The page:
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Authors: Cheryl Bolen

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"She's merely Lord Bankston's grandniece," Glee said.

Felicity walked up to George and settled a gentle arm around him. "Think on it, George. In the meantime, Glee can make inquiries to see if Miss Spenser would even consider being your children's governess."

Glee's thoughts were flitting through her brain at a miraculous rate of speed. Not only would Sally be perfect for the children, she would be good for George, too. Not in the romantic sense, of course. They weren't at all suited. In fact, they argued all the time. But Sally, with her honest tongue, was probably the only woman on earth who could handle George. If anyone could turn him around, it would be Sally Spenser.

"I should wish for both of you to dine with Blanks and me tonight. Miss Spenser is presently my houseguest, George, and you will have the opportunity to see for yourself if you think she will do."


Chapter 2


"You weren't gone very long," Sally said as Glee flew into the room without removing her hat.

"Though Winston Hall seems as if it's in the country, it's but three miles from Bath."

"Is everything all right there?" Sally asked.

Glee seemed distracted, then glanced up at Sally. "We—Felicity and I—are quite naturally concerned about George."

As was Sally. He was blazing a path of self-destruction. Just hearing his name mentioned in concerned sighs caused Sally's stomach to drop. Then it occurred to her that something might have happened to George, something even worse than losing his wife. Her heart began to thud in her chest. "Has anything happened to him?" Her voice croaked.

Glee spun around. "Oh, no."

Sally inhaled. Why had Glee still not removed her hat?

"It's really quite lovely out today," Glee said. "Shall we stroll over to Crescent Fields?"

"Allow me to fetch my hat," Sally said.

A few minutes later the two ladies were strolling along Gay Street, hurried shoppers speeding past them.

"Felicity is especially concerned about George's children," Glee began. "She feels they need the influence of a genteel woman."

"I agree completely with her. Just yesterday it struck me how sad Georgette's face was when she asked you to plait her hair. It's not fair that those children don't have their own mother."

Glee pressed a gloved hand to her quivering mouth. "Oh, you shall break my heart."

"Every time I see George's children, it breaks my heart," Sally said solemnly.

"I told George how attached you are to his children." Glee slowed her pace and hesitated before she continued. "I also told him you were contemplating taking a position as a teacher."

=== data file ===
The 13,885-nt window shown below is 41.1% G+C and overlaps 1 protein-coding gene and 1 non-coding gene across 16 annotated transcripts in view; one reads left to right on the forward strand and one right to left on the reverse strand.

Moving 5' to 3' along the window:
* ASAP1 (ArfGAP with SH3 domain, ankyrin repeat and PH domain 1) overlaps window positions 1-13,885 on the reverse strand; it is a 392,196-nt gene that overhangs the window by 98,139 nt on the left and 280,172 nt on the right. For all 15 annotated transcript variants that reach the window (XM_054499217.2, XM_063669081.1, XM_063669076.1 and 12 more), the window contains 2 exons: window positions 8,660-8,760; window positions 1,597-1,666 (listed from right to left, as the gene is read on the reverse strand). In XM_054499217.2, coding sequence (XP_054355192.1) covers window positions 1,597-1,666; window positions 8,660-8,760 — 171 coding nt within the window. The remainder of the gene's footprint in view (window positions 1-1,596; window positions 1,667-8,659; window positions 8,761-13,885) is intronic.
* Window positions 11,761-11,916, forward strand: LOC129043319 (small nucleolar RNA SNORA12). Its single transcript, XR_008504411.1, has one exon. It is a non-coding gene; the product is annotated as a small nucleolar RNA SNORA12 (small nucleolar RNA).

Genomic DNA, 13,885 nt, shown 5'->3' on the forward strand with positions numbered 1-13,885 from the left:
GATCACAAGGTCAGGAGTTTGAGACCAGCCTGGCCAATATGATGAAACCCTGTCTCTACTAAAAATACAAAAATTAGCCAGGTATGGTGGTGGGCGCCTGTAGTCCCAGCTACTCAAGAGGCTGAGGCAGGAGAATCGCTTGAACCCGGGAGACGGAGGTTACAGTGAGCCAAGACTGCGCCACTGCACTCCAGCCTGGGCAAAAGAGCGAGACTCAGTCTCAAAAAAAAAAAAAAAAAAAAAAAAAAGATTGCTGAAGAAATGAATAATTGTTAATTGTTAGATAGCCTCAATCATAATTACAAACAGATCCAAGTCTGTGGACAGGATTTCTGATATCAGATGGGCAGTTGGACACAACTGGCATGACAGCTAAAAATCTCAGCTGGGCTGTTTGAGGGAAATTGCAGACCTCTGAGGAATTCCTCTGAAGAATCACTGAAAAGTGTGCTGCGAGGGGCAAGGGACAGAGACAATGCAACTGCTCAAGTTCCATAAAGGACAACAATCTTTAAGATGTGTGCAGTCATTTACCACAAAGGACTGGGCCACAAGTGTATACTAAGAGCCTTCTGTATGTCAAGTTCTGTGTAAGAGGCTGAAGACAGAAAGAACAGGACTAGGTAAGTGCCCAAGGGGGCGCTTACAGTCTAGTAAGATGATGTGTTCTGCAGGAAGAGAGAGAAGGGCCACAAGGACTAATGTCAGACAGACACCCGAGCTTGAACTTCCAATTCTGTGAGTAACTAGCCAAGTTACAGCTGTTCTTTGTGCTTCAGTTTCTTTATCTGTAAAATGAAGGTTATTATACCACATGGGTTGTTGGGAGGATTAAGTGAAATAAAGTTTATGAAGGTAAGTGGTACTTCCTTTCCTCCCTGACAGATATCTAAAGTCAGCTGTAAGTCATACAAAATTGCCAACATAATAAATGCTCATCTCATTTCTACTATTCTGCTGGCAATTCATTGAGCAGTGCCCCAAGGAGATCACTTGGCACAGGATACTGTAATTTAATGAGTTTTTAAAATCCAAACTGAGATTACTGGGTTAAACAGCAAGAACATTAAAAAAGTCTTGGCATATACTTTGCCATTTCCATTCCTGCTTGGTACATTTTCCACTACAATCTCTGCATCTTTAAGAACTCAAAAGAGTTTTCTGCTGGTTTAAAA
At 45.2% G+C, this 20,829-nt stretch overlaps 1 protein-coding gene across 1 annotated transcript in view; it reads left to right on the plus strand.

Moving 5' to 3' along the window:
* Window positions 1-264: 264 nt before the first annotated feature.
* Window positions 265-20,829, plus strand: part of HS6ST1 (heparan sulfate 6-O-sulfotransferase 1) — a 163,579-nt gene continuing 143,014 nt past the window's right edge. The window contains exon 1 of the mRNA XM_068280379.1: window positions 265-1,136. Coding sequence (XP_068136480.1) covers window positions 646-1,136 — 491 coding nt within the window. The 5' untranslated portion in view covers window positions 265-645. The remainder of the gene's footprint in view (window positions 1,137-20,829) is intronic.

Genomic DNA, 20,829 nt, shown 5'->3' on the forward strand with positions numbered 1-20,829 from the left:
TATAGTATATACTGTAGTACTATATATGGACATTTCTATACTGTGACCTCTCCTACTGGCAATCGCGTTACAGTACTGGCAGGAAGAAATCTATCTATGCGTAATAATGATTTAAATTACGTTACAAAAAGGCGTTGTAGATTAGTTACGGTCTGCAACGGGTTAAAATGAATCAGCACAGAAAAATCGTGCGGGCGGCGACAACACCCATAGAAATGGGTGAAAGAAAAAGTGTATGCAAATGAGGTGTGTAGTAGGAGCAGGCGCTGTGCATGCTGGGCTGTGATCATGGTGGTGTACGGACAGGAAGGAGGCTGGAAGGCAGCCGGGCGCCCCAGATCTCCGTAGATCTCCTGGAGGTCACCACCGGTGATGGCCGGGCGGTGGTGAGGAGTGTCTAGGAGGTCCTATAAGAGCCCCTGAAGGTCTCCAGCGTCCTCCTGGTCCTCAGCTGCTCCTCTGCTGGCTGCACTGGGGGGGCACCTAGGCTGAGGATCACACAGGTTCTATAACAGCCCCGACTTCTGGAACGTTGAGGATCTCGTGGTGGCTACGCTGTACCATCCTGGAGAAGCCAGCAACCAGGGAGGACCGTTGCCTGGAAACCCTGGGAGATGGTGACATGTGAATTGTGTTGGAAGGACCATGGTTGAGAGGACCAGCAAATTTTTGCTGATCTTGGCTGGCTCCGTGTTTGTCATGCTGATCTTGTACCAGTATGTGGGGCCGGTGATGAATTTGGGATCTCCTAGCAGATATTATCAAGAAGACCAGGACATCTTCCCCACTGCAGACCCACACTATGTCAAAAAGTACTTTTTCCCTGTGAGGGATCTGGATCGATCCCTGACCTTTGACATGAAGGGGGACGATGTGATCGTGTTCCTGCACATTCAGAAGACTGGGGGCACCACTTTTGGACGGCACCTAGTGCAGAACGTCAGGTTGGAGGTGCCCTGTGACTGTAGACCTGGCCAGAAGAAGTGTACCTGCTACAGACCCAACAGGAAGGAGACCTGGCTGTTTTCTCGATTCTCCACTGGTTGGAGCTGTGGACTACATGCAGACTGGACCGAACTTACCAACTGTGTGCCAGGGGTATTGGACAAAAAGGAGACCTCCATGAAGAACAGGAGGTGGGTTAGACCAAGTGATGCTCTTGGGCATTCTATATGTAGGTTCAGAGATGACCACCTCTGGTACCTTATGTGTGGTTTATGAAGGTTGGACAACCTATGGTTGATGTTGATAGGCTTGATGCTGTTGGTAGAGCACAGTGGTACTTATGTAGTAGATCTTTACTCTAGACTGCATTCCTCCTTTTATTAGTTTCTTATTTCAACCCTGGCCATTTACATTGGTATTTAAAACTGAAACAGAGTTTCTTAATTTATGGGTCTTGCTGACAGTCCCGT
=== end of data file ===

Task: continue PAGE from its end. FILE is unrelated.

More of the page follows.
Sally's heart sped up. "And what did he say?"

"He asked if I was speaking of Sally Spenser for he could not believe the niece of an earl would go into service. You see, I suggested you for the position with his children."

Sally whirled around to face Glee, her eyes flashing in anger. "You did what?"

"I said you would be perfect for his children."

Sally could never consent to live under George's roof! Especially since she was so thoroughly in love with him. Besides, George would never have her. He was well aware of the abrasiveness of her personality. He ought to be. He had been the brunt of her criticism all too many times. No, she thought, shaking her head, George would never consent to have such a sharp-tongued she-devil under his roof. He preferred gentle souls like Diana, who had never issued a disparaging remark in her entire life.

"The idea of being employed in your brother's household is absurd," Sally said. She stepped down off the pavement to cross the street but had to wait for a sedan chair carrying a frail, white-haired invalid to pass.

"Why is it so absurd?" Glee asked. "You've never hidden the fact of how attached you are to his children."

Sally hustled across the street. "I adore his children."

"You'd be good for them, too. Poor little Sam loves you above everyone, I do believe."

Tears began to prick at Sally's eyelids. She
love the precious little creature so! But living under his obstinate father's roof was out of the question. "You're making this very difficult for me."

"Then why won't you consider it? For Sam's sake?"

"Because Lord Sedgewick would never have me. You know how we seem to collide with one another." It seemed funny to Sally that Glee had never guessed Sally's affection for her brother in all these years. Sally had been enamored of him since she had first visited Hornsby Manor when she was ten. It was already obvious to Sally at that time that Glee worshipped her brother's best friend, Blanks. The corners of Sally's mouth turned down. Though both crushes had stood the test of time, only one of them had been reciprocated.